TDD improves reusability by Mark Seemann
There's this meme going around that software reuse is a fallacy. Bollocks! The reuse is a fallacy meme is a fallacy :) To be fair, I'm not claiming that everything can and should be reused, but my claim is that all code produced by Test-Driven Development (TDD) is being reused. Here's why:
When tests are written first, they act as a kind of REPL. Tests tease out the API of the SUT, as well as its behavior. In this point in the development process, the tests serve as a feedback mechanism. Only later, when the tests and the SUT stabilize, will the tests be repurposed (dare I say ‘reused'?) as regression tests. In other words: over time, tests written during TDD have more than one role:
- Feedback mechanism
- Regression test
Each test plays one of these roles at a time, but not both.
While the purpose of TDD is to evolve the SUT, the process produces two types of artifacts:
- Production code
Notice how the tests appear before the production code, which is an artifact of the test code.
The unit tests are the first client of the production API.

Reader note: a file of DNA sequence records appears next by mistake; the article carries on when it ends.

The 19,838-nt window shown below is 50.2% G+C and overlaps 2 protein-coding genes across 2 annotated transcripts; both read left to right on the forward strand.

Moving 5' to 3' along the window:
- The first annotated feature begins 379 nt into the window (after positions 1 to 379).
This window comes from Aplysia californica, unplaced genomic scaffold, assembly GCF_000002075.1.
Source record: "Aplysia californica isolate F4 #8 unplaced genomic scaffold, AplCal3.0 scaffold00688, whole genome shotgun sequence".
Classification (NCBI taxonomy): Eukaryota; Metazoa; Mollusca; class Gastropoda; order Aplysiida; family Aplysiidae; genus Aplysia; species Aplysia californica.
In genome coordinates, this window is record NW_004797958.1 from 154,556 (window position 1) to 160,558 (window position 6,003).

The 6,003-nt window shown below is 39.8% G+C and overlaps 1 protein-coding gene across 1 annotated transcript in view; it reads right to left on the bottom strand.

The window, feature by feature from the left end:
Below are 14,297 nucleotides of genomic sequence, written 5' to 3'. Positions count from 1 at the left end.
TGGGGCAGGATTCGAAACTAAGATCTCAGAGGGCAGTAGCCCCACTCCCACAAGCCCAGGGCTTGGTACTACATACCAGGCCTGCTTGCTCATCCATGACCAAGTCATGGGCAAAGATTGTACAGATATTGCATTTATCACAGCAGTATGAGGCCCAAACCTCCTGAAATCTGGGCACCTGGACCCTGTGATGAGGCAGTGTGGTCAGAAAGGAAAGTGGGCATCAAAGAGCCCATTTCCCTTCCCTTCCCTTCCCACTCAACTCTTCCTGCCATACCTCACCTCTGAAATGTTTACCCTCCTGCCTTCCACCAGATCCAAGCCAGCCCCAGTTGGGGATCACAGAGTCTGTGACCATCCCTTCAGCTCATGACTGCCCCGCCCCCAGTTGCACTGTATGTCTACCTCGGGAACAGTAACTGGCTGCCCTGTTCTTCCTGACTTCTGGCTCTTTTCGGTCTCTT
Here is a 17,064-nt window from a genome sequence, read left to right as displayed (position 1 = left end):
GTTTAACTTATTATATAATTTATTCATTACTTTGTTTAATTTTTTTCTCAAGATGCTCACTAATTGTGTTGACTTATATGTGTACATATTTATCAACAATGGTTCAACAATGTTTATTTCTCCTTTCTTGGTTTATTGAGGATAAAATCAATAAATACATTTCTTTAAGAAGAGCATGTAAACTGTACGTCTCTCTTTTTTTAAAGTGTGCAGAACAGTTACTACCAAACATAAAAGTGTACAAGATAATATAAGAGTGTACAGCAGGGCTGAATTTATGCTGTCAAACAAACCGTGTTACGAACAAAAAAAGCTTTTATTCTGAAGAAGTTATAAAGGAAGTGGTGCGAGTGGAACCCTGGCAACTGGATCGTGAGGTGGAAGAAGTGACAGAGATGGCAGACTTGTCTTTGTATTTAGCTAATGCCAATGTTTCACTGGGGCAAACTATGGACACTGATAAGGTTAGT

When the production code is composed into an application, that application becomes the second client, so it reuses the API. This is a very beneficial effect of TDD, and probably one of the main reasons why TDD, if done correctly, produces code of high quality.
A colleague once told me (when referring to scale-out) that the hardest step is to go from one server to two servers, and I've later found that principle to apply much more broadly. Generalizing from a single case to two distinct cases is often the hardest step, and it becomes much easier to generalize further from two to an arbitrary number of cases.
This explains why TDD is such an efficient process. Apart from the beneficial side effect of producing a regression test suite, it also ensures that at the time the API goes into production, it's already being shared (or reused) between at least two distinct clients. If, at a later time, it becomes necessary to add a third client, the hard part is already done.
TDD produces reusable code because the production application reuses the API which were realized by the tests.
If you are using NUnit for TDD you may find useful NUnit.Snippets NuGet package - "almost every assert is only few keystrokes away" TM ;)
Do you use some test coverage software?
Is there some free test coverage tools thats worth to use? )
I have found for example "dotcover" from jetbrains - 140 its ok for the company )
I still occasionally use code coverage tools when I work in a team environment, so I have nothing against them. When I do, I just use the coverage tool which is built into Visual Studio. When used with the TestDriven.NET Visual Studio add-in it's quite friction-less.